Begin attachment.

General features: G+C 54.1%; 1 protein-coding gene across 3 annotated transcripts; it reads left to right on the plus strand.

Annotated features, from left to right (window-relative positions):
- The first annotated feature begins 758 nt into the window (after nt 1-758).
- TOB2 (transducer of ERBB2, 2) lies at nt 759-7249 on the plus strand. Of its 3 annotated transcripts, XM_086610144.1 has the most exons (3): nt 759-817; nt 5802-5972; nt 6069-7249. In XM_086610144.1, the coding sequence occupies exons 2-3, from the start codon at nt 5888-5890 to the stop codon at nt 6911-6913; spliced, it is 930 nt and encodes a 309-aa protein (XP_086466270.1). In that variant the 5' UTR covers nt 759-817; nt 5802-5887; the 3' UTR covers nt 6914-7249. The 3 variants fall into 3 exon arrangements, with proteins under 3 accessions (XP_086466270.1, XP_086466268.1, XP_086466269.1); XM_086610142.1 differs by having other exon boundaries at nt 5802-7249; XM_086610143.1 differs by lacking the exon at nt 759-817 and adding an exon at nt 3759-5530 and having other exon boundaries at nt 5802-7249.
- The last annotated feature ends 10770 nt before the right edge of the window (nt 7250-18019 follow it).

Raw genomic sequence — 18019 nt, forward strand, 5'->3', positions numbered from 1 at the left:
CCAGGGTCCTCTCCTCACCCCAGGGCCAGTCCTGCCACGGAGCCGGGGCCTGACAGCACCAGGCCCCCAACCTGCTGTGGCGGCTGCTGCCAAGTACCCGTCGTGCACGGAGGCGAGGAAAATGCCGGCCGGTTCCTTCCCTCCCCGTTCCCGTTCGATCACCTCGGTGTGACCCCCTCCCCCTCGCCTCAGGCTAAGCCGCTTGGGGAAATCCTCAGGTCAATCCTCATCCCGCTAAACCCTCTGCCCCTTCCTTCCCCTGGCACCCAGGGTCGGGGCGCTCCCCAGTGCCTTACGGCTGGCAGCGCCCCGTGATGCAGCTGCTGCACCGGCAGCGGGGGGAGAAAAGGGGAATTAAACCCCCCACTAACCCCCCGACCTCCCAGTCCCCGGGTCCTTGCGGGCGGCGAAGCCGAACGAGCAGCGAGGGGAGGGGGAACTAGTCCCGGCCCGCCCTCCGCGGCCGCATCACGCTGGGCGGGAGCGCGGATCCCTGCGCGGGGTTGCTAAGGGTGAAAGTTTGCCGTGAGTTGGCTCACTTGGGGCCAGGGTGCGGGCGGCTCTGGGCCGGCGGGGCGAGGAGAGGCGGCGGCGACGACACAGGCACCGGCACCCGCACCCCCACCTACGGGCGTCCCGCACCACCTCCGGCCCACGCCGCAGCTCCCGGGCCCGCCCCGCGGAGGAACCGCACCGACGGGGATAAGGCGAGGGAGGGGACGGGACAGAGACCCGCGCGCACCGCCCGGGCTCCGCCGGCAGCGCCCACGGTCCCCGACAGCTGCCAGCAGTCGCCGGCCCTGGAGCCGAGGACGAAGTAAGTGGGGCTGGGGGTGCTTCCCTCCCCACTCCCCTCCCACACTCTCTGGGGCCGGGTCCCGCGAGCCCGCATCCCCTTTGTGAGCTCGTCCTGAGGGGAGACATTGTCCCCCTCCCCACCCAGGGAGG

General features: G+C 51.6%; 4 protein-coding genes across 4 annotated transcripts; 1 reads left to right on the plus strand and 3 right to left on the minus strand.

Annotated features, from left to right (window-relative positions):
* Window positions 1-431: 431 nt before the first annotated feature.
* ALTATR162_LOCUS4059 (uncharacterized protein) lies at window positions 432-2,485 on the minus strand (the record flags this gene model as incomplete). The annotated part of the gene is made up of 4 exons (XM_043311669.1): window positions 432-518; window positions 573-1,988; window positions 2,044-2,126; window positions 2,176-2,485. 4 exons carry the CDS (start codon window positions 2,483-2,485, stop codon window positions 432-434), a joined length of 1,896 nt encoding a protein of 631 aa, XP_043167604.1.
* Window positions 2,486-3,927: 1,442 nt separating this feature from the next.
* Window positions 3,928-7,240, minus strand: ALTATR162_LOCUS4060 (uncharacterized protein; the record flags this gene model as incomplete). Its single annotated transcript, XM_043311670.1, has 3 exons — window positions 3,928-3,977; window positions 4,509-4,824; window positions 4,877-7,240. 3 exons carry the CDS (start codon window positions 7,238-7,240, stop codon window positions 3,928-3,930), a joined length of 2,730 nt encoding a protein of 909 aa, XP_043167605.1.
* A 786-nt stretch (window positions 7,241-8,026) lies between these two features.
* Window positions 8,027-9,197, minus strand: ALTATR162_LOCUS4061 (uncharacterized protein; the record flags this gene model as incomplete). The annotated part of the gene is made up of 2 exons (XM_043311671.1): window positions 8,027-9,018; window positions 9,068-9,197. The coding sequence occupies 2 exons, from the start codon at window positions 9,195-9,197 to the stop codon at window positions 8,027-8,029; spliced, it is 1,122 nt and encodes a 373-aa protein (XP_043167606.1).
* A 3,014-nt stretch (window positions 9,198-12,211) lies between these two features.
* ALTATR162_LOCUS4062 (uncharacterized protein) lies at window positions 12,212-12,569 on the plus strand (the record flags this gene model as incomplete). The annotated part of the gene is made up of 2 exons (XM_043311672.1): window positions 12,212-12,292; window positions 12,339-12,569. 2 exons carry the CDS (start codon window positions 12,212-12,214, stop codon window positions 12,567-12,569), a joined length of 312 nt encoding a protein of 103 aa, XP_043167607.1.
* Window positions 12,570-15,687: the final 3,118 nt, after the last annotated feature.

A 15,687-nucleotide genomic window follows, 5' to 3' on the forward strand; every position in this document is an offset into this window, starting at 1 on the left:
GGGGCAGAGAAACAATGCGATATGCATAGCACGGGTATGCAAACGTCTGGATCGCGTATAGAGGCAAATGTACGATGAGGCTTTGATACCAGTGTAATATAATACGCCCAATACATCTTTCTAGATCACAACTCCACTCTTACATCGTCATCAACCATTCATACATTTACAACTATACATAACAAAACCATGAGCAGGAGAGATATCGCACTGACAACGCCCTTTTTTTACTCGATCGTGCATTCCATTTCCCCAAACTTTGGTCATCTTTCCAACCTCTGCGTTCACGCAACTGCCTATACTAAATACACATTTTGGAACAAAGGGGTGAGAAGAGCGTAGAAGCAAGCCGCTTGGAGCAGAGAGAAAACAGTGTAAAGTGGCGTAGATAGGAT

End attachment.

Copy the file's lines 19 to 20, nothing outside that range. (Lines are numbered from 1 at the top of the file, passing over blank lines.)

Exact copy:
A 15,687-nucleotide genomic window follows, 5' to 3' on the forward strand; every position in this document is an offset into this window, starting at 1 on the left:
GGGGCAGAGAAACAATGCGATATGCATAGCACGGGTATGCAAACGTCTGGATCGCGTATAGAGGCAAATGTACGATGAGGCTTTGATACCAGTGTAATATAATACGCCCAATACATCTTTCTAGATCACAACTCCACTCTTACATCGTCATCAACCATTCATACATTTACAACTATACATAACAAAACCATGAGCAGGAGAGATATCGCACTGACAACGCCCTTTTTTTACTCGATCGTGCATTCCATTTCCCCAAACTTTGGTCATCTTTCCAACCTCTGCGTTCACGCAACTGCCTATACTAAATACACATTTTGGAACAAAGGGGTGAGAAGAGCGTAGAAGCAAGCCGCTTGGAGCAGAGAGAAAACAGTGTAAAGTGGCGTAGATAGGAT